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We've lost faith in our democracy

COUNCILLOR Jane Palmer is a nice lady. She’s given 18 years’ loyal service to the borough and deserves some relaxation in her retirement, but she’s perplexed. Perplexed by our lack of enthusiasm at local elections compared to the US, where voters recently stood in line for up to four hours to cast their vote.

COUNCILLOR Jane Palmer is a nice lady. She’s given 18 years’ loyal service to the borough and deserves some relaxation in her retirement, but she’s perplexed. Perplexed by our lack of enthusiasm at local elections compared to the US, where voters recently stood in line for up to four hours to cast their vote.

Having spent a significant part of my adult life in the United States I’d like to explain. But err…where to start?

In most North American towns the chief of police is an elected role, as are judges and other notable public figures. Failure to perform is a sure way to be replaced.

Most issues of local significance are put to popular vote.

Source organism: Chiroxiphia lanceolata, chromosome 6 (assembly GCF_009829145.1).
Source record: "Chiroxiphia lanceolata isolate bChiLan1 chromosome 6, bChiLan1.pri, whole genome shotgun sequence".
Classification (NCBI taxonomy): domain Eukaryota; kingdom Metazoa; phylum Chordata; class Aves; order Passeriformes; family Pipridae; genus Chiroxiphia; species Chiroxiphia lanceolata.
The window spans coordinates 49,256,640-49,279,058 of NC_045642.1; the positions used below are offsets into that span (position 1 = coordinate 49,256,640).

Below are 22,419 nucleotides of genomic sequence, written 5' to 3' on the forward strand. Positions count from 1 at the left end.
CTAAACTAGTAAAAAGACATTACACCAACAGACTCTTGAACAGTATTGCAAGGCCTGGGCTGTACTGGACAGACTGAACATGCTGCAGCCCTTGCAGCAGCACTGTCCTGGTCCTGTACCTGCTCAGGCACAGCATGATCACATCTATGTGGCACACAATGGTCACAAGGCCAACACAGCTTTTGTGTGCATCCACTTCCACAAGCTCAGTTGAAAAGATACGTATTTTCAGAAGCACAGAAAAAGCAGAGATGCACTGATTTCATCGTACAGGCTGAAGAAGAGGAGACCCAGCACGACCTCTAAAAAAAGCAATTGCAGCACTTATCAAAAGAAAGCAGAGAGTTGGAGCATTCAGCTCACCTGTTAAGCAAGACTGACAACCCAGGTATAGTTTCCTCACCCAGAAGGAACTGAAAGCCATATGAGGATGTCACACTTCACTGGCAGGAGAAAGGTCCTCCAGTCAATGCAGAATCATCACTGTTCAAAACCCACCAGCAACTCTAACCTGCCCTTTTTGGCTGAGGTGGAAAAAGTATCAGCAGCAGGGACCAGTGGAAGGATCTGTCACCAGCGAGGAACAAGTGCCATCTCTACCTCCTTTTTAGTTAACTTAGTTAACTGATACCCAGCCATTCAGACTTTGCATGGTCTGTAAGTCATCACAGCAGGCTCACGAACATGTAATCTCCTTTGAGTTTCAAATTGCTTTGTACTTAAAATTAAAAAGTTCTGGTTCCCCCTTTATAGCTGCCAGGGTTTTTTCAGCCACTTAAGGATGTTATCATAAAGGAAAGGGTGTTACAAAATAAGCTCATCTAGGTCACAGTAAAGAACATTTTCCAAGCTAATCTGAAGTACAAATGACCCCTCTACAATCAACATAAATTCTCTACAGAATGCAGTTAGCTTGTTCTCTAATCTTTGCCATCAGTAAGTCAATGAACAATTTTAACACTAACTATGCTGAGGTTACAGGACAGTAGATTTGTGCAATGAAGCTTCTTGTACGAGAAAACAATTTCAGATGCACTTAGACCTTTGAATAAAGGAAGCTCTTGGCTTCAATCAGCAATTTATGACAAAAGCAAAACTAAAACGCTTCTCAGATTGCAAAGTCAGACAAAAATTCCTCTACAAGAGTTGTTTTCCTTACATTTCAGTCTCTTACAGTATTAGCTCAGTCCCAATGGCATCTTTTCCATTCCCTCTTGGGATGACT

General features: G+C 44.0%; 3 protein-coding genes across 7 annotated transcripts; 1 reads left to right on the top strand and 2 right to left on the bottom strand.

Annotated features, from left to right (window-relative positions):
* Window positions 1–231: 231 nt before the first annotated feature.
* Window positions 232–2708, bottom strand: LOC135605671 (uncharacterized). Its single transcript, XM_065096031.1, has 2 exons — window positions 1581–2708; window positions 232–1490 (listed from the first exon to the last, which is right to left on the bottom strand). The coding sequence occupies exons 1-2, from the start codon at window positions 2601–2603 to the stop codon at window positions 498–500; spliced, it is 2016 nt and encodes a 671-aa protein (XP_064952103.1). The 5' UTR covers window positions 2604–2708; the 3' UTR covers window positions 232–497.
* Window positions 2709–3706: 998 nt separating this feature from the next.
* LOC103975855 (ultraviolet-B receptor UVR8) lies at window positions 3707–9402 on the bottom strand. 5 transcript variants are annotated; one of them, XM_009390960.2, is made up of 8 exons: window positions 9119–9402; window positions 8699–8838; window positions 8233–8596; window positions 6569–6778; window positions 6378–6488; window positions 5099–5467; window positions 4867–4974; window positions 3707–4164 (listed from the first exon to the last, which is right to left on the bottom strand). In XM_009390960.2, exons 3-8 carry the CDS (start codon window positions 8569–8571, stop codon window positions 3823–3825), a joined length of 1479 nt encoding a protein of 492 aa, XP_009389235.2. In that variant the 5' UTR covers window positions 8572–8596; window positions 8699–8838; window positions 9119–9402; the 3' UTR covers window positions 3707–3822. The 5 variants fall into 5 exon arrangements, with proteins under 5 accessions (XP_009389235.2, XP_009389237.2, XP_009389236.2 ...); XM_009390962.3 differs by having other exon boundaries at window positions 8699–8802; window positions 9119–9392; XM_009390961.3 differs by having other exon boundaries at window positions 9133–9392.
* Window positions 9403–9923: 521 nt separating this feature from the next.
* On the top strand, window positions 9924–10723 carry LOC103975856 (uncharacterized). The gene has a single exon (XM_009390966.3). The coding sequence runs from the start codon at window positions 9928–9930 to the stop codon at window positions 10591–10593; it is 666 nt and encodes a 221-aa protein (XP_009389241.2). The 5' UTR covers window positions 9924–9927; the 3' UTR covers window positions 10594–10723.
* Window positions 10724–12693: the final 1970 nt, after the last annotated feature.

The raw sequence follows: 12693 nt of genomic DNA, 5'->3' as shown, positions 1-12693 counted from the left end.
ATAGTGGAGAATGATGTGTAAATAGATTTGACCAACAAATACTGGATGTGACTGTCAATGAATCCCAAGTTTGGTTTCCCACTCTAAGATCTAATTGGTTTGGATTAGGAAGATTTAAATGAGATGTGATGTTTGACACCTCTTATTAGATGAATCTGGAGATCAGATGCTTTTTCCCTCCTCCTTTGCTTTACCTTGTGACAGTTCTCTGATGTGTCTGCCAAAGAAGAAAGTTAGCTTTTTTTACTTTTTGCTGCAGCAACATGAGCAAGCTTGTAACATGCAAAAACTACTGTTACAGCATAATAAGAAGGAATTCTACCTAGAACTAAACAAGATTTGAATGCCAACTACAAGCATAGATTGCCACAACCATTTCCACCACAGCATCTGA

It’s not a foolproof system but it certainly allows more participation and less public frustration.

Compare that to the way the promised referendum on the EU was hastily withdrawn once it was clear the public would vote ‘No’. Within hours of the Irish rejection, politicians were calling for another vote and will probably do so until they get the answer they want.

John Prescott couldn’t wait to cancel the referendum on Regional Assemblies once he saw the Government would lose.

Look at some of the so-called ‘public consultations’ staged to take place in the most inconvenient locations in the middle of the working day.

Even when the public do express an overwhelming opinion, ways are found for politicians to ultimately have their own way.

The truth is that the public have lost faith in democracy as practiced in Britain.

They don’t actually believe their vote will make any great difference. In the US, voters can change local policy and most of their key public servants at the ballot box.

The contempt felt by many British politicians for public opinion is clear for all to see. Cancelling referendums, fixing public consultations and ignoring residents’ views are no way to express their love of democracy. As for councils who cancel meetings claiming they have "nothing to discuss", I can’t see voters standing in line for four minutes.

The views on this page are Vic Barlow's and not necessarily those of the Express

 

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